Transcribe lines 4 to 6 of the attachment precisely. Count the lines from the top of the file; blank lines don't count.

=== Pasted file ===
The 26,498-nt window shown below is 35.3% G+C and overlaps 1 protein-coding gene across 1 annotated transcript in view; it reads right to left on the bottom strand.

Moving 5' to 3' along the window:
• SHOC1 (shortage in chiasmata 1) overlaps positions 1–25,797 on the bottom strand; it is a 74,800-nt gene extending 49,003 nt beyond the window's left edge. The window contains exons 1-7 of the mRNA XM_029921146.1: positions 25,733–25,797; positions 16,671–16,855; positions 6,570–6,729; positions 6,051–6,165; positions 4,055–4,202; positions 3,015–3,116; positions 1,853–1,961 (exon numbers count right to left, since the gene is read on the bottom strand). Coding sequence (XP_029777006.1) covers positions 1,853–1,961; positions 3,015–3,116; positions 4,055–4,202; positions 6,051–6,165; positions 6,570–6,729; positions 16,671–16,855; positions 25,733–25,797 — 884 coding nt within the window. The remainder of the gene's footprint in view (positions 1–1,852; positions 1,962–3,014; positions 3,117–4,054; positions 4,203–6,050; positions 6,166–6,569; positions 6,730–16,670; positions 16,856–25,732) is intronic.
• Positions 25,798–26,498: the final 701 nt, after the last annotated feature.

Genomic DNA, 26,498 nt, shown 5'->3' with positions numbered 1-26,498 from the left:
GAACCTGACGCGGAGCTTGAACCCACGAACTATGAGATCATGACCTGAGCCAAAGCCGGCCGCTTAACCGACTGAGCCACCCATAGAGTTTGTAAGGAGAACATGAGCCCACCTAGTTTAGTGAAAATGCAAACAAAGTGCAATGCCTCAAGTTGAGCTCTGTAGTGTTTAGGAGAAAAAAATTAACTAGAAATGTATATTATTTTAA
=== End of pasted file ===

• Positions 25,798–26,498: the final 701 nt, after the last annotated feature.

Genomic DNA, 26,498 nt, shown 5'->3' with positions numbered 1-26,498 from the left:
GAACCTGACGCGGAGCTTGAACCCACGAACTATGAGATCATGACCTGAGCCAAAGCCGGCCGCTTAACCGACTGAGCCACCCATAGAGTTTGTAAGGAGAACATGAGCCCACCTAGTTTAGTGAAAATGCAAACAAAGTGCAATGCCTCAAGTTGAGCTCTGTAGTGTTTAGGAGAAAAAAATTAACTAGAAATGTATATTATTTTAA